Just as critical as finding a great design team, finding a General Contractor can make or break your project. These are some tips.
Here's some helpful information as to what that first meeting will be like.
We drop a lot of words that mystify the general public. Here's a handy decoder (we need a cool ring for this, don't we?)
I'm not only the Principal, I'm also a client.... Here's the story of my own remodel.
I'm down with the fact that my LEGO room is far more prevalent on Google than I am. Here are answers to the questions I get all the time about how I planned the (now infamous) LEGO room.
Great advice for any young person debating whether or not to go into architecture. It wasn't an easy trip, but the destination has been pretty epic.
It will be a bumpy road from time to time. Here's a road map to help guide you through.
Cabinets seem pretty simple, don't they? They're not. Here's a visual guide to some simple cabinet styles to help you select your cabinets with confidence.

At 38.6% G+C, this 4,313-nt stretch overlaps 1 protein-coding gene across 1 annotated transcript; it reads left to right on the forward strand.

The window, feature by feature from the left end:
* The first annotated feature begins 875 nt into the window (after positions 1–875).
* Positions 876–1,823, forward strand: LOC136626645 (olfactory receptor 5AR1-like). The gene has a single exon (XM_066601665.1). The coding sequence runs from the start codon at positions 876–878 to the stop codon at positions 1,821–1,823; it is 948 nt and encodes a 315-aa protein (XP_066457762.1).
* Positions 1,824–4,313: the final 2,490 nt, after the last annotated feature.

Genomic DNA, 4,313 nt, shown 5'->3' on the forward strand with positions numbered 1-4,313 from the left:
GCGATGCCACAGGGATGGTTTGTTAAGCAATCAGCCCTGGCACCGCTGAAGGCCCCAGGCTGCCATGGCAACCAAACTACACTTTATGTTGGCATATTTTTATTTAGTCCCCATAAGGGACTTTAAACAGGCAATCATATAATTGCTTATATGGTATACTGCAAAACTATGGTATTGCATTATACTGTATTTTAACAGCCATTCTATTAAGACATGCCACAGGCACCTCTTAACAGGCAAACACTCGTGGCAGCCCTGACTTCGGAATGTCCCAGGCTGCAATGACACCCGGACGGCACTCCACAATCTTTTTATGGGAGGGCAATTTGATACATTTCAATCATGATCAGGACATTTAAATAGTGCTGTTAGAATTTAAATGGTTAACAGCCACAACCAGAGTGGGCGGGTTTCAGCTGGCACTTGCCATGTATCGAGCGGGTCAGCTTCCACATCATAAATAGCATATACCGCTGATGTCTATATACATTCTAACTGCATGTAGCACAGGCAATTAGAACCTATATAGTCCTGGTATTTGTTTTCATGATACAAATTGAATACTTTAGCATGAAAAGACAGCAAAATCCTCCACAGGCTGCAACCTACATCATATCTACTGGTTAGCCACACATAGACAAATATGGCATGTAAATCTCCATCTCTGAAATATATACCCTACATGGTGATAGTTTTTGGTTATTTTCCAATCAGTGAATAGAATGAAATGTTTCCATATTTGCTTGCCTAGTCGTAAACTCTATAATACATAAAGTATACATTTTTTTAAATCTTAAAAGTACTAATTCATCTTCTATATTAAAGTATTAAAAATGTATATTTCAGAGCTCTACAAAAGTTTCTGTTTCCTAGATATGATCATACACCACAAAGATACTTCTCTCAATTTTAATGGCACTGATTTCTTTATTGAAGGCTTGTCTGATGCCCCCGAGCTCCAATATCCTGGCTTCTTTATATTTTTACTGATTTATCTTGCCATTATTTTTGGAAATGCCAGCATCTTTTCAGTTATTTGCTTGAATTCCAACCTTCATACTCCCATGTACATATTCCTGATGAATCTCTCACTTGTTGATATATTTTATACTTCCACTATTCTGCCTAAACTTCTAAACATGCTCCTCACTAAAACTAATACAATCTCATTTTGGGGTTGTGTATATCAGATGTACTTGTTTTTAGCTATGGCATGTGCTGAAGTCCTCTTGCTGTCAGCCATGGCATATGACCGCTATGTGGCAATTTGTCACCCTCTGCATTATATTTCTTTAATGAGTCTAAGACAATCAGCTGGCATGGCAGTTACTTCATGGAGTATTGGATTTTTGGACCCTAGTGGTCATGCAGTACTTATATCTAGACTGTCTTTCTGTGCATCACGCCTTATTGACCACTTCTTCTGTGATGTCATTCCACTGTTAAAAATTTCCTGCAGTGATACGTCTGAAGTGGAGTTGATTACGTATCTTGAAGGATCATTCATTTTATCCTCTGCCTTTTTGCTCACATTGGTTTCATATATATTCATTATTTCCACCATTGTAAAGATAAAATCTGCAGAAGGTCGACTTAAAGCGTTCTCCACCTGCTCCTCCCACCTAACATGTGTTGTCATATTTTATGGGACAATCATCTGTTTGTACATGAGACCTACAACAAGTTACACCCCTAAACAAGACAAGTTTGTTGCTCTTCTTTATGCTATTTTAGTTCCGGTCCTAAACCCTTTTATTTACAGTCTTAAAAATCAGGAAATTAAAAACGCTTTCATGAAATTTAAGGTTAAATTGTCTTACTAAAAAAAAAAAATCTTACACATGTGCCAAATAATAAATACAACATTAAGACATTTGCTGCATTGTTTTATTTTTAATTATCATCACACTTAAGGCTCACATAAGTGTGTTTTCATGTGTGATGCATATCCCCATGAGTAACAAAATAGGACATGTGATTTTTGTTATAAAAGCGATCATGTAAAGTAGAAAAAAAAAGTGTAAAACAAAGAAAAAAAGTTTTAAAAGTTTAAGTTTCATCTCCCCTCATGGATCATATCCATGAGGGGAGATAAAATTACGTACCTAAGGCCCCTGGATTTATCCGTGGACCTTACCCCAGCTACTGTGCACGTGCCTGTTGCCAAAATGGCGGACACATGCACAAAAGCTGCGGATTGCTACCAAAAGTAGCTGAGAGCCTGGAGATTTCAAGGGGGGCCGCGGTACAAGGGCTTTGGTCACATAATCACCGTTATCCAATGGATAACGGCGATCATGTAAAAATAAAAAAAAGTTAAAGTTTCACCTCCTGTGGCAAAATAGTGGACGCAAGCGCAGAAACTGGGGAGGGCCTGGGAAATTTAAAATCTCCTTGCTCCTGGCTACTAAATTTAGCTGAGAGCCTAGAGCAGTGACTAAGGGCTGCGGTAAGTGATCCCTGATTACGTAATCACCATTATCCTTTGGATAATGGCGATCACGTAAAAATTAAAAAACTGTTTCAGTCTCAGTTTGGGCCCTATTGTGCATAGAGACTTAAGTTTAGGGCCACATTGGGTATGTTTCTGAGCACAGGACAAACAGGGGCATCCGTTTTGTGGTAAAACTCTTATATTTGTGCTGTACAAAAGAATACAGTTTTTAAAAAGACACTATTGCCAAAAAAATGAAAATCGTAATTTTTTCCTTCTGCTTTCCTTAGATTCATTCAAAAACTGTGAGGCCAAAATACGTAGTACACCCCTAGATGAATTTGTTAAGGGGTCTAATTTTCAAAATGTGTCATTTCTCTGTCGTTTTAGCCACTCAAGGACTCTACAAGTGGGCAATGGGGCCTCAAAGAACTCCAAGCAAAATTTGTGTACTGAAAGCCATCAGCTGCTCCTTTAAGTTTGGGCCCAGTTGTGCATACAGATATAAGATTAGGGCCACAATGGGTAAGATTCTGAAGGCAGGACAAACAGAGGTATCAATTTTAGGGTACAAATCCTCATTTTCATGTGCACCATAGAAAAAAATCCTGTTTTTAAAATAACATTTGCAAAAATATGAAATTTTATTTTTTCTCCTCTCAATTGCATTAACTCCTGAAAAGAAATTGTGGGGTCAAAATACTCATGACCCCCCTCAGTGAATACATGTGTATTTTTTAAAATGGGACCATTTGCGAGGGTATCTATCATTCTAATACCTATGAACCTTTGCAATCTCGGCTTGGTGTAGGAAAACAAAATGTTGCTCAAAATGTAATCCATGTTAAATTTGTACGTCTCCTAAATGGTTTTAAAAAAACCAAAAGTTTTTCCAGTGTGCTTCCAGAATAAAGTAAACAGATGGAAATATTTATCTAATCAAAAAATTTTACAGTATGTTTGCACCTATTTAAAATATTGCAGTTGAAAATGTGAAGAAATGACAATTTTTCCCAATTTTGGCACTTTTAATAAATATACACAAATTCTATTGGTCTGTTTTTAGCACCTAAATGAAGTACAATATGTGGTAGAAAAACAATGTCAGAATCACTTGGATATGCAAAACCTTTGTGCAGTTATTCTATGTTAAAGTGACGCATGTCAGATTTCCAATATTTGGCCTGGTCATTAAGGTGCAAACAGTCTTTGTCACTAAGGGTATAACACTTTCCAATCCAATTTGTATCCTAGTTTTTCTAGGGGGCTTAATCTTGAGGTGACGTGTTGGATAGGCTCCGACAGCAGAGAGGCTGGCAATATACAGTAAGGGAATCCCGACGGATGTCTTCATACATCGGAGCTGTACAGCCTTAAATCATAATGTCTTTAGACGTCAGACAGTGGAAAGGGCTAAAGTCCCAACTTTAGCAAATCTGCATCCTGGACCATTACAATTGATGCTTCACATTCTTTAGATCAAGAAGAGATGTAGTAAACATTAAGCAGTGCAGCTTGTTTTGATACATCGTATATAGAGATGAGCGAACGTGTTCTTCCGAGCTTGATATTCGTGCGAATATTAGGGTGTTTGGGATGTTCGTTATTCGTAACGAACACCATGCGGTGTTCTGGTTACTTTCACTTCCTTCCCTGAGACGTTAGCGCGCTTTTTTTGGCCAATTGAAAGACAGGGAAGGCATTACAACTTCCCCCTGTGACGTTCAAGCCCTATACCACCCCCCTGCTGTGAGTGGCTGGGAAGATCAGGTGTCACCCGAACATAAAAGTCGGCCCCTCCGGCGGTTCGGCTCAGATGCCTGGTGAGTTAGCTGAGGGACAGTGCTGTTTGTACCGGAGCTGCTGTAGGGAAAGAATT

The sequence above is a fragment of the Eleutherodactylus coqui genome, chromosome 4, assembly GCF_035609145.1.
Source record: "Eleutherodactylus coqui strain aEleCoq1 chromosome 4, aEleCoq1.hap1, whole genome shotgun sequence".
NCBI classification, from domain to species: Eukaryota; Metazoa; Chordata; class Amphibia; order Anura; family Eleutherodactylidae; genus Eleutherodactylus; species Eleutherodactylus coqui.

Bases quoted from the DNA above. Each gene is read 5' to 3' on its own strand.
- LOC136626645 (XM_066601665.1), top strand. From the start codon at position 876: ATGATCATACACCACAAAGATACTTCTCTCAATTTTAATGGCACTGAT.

Stepping back and getting perspective is incredibly helpful in what we do as architects. Here are some lessons that inspire me to this day.
Thanks for Reading!
Hopefully, you'll find some useful tips in all of these posts. We'll continue to keep pulling back the curtain and giving away as much information as we can to better the conversation and elevate the discussion.
This post is part of the ArchiTalk series in which Bob Borson of Life of an Architect selects a theme, and a group of us (architects who also blog) all post on the same day and promote each other’s blogs. This month’s theme is Tools. To read how others interpreted the theme, please click the links below.